Private School Tax Credit Threatens Public Education

 
Toronto, February 21, 2006- Recent world events demonstrate the tragic results when society is fractured along religious and cultural lines. Now, more than any other time in our history, it is crucial that children be educated in a multi-cultural, multi-racial, and multi-religious climate of understanding and learning. The Ontario Public School Boards' Association (OPSBA) sees this is a core value at the heart of the public school system and believes this is what Ontario's public schools provide today.

The public education system is responsible and held accountable for employing certified teachers, administering the provincial curriculum and operating with fiscal integrity. The private system is accountable to no one.

"You can't improve public education by spending the public's money on private education," said President Rick Johnson of the Ontario Public School Boards' Association. "The implications of a tax credit scheme for private religious schools represents a wrong turn for building an inclusive society and cannot go unchallenged."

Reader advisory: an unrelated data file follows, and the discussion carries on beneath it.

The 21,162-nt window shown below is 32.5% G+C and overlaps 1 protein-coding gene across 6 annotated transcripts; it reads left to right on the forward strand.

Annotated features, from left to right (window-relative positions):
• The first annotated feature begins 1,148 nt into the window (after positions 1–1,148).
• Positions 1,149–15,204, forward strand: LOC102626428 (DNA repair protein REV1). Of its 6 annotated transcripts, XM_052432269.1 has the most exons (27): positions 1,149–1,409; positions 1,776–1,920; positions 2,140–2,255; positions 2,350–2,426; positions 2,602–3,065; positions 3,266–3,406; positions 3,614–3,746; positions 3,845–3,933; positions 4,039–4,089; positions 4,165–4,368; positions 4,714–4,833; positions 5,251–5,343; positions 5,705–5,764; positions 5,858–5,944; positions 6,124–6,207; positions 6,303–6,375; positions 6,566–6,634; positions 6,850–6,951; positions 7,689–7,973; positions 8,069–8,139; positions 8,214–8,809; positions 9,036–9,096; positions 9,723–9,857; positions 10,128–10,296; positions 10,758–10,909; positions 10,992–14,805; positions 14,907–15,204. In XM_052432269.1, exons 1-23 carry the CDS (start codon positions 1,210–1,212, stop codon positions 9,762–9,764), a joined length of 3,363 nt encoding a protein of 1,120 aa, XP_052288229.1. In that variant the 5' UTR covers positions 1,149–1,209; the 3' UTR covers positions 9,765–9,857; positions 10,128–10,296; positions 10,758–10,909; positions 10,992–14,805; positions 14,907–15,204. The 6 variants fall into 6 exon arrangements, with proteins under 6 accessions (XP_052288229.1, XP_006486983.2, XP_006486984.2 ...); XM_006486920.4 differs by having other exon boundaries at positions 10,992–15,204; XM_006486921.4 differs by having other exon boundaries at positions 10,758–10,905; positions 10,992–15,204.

Ontario Progressive Conservative leader John Tory pledges to revive the tax credit scheme for private religious schools should he win the next provincial election. The scheme threatens to drain much needed funding from the public school system.

"The public school system should be strengthened instead of fragmented by extending funding to private religious schools through tax credits," said Rick Johnson.

The Ontario Public School Boards' Association represents public district school boards and public school authorities across Ontario, which together serves more than 1.3 million public elementary and secondary students. OPSBA believes that the role of public education is to provide universally accessible education opportunities for all students regardless of their ethnic, racial or cultural backgrounds, social or economic status, individual exceptionality or religious preference.

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For more information, please contact:

Jeff Sprang
Communications
(416) 340-2540
2/21/2006